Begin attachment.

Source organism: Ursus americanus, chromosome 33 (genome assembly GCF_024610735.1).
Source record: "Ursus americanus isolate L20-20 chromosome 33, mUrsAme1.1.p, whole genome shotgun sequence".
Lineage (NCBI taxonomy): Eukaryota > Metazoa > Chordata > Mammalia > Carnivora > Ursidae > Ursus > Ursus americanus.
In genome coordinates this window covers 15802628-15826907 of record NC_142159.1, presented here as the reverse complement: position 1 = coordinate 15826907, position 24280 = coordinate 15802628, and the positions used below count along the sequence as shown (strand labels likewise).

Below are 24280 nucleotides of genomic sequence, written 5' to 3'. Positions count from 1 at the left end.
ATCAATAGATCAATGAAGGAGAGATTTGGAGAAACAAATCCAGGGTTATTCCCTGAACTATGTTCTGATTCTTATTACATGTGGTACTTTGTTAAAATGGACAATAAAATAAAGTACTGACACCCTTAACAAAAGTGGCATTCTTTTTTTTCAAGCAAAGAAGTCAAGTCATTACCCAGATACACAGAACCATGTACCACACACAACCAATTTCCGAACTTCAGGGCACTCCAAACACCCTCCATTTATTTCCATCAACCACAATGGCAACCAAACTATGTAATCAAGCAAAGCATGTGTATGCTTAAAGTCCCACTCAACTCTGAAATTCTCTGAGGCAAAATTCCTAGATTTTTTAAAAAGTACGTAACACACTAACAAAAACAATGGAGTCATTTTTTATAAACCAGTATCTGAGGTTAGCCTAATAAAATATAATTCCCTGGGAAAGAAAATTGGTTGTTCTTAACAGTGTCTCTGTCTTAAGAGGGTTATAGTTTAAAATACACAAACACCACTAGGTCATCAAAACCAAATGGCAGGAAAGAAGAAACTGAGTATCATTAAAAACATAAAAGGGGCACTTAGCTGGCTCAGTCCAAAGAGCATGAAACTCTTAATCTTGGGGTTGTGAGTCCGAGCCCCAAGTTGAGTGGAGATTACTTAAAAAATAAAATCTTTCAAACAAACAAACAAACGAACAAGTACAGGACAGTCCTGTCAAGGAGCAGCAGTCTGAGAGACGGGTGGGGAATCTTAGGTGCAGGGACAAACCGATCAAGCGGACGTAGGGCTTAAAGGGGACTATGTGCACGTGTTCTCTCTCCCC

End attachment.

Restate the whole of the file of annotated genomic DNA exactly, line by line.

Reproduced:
Source organism: Ursus americanus, chromosome 33 (genome assembly GCF_024610735.1).
Source record: "Ursus americanus isolate L20-20 chromosome 33, mUrsAme1.1.p, whole genome shotgun sequence".
Lineage (NCBI taxonomy): Eukaryota > Metazoa > Chordata > Mammalia > Carnivora > Ursidae > Ursus > Ursus americanus.
In genome coordinates this window covers 15802628-15826907 of record NC_142159.1, presented here as the reverse complement: position 1 = coordinate 15826907, position 24280 = coordinate 15802628, and the positions used below count along the sequence as shown (strand labels likewise).

Below are 24280 nucleotides of genomic sequence, written 5' to 3'. Positions count from 1 at the left end.
ATCAATAGATCAATGAAGGAGAGATTTGGAGAAACAAATCCAGGGTTATTCCCTGAACTATGTTCTGATTCTTATTACATGTGGTACTTTGTTAAAATGGACAATAAAATAAAGTACTGACACCCTTAACAAAAGTGGCATTCTTTTTTTTCAAGCAAAGAAGTCAAGTCATTACCCAGATACACAGAACCATGTACCACACACAACCAATTTCCGAACTTCAGGGCACTCCAAACACCCTCCATTTATTTCCATCAACCACAATGGCAACCAAACTATGTAATCAAGCAAAGCATGTGTATGCTTAAAGTCCCACTCAACTCTGAAATTCTCTGAGGCAAAATTCCTAGATTTTTTAAAAAGTACGTAACACACTAACAAAAACAATGGAGTCATTTTTTATAAACCAGTATCTGAGGTTAGCCTAATAAAATATAATTCCCTGGGAAAGAAAATTGGTTGTTCTTAACAGTGTCTCTGTCTTAAGAGGGTTATAGTTTAAAATACACAAACACCACTAGGTCATCAAAACCAAATGGCAGGAAAGAAGAAACTGAGTATCATTAAAAACATAAAAGGGGCACTTAGCTGGCTCAGTCCAAAGAGCATGAAACTCTTAATCTTGGGGTTGTGAGTCCGAGCCCCAAGTTGAGTGGAGATTACTTAAAAAATAAAATCTTTCAAACAAACAAACAAACGAACAAGTACAGGACAGTCCTGTCAAGGAGCAGCAGTCTGAGAGACGGGTGGGGAATCTTAGGTGCAGGGACAAACCGATCAAGCGGACGTAGGGCTTAAAGGGGACTATGTGCACGTGTTCTCTCTCCCC